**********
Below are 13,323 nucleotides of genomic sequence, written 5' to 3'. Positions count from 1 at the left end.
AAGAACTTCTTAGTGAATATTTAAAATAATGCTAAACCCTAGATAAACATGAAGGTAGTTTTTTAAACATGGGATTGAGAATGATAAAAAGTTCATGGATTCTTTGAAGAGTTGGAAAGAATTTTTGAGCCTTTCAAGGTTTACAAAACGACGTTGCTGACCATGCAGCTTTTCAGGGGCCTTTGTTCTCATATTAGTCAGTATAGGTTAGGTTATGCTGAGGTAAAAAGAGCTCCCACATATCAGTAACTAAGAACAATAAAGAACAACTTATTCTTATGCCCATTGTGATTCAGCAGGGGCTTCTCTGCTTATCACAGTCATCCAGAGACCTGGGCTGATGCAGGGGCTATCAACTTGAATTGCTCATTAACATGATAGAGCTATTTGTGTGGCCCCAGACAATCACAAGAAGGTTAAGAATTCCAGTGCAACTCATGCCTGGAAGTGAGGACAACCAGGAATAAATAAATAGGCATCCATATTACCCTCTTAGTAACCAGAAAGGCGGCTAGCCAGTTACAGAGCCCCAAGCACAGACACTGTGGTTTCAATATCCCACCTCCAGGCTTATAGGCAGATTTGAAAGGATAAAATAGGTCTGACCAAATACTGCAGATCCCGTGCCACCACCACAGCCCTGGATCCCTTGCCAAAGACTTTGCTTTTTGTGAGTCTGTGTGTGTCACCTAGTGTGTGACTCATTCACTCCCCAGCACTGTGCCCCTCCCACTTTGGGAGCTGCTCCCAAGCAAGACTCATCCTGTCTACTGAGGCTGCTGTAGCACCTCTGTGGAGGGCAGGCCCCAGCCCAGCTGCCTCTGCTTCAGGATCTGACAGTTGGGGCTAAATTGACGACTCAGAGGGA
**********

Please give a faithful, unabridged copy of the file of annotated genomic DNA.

Below are 13,323 nucleotides of genomic sequence, written 5' to 3'. Positions count from 1 at the left end.
AAGAACTTCTTAGTGAATATTTAAAATAATGCTAAACCCTAGATAAACATGAAGGTAGTTTTTTAAACATGGGATTGAGAATGATAAAAAGTTCATGGATTCTTTGAAGAGTTGGAAAGAATTTTTGAGCCTTTCAAGGTTTACAAAACGACGTTGCTGACCATGCAGCTTTTCAGGGGCCTTTGTTCTCATATTAGTCAGTATAGGTTAGGTTATGCTGAGGTAAAAAGAGCTCCCACATATCAGTAACTAAGAACAATAAAGAACAACTTATTCTTATGCCCATTGTGATTCAGCAGGGGCTTCTCTGCTTATCACAGTCATCCAGAGACCTGGGCTGATGCAGGGGCTATCAACTTGAATTGCTCATTAACATGATAGAGCTATTTGTGTGGCCCCAGACAATCACAAGAAGGTTAAGAATTCCAGTGCAACTCATGCCTGGAAGTGAGGACAACCAGGAATAAATAAATAGGCATCCATATTACCCTCTTAGTAACCAGAAAGGCGGCTAGCCAGTTACAGAGCCCCAAGCACAGACACTGTGGTTTCAATATCCCACCTCCAGGCTTATAGGCAGATTTGAAAGGATAAAATAGGTCTGACCAAATACTGCAGATCCCGTGCCACCACCACAGCCCTGGATCCCTTGCCAAAGACTTTGCTTTTTGTGAGTCTGTGTGTGTCACCTAGTGTGTGACTCATTCACTCCCCAGCACTGTGCCCCTCCCACTTTGGGAGCTGCTCCCAAGCAAGACTCATCCTGTCTACTGAGGCTGCTGTAGCACCTCTGTGGAGGGCAGGCCCCAGCCCAGCTGCCTCTGCTTCAGGATCTGACAGTTGGGGCTAAATTGACGACTCAGAGGGA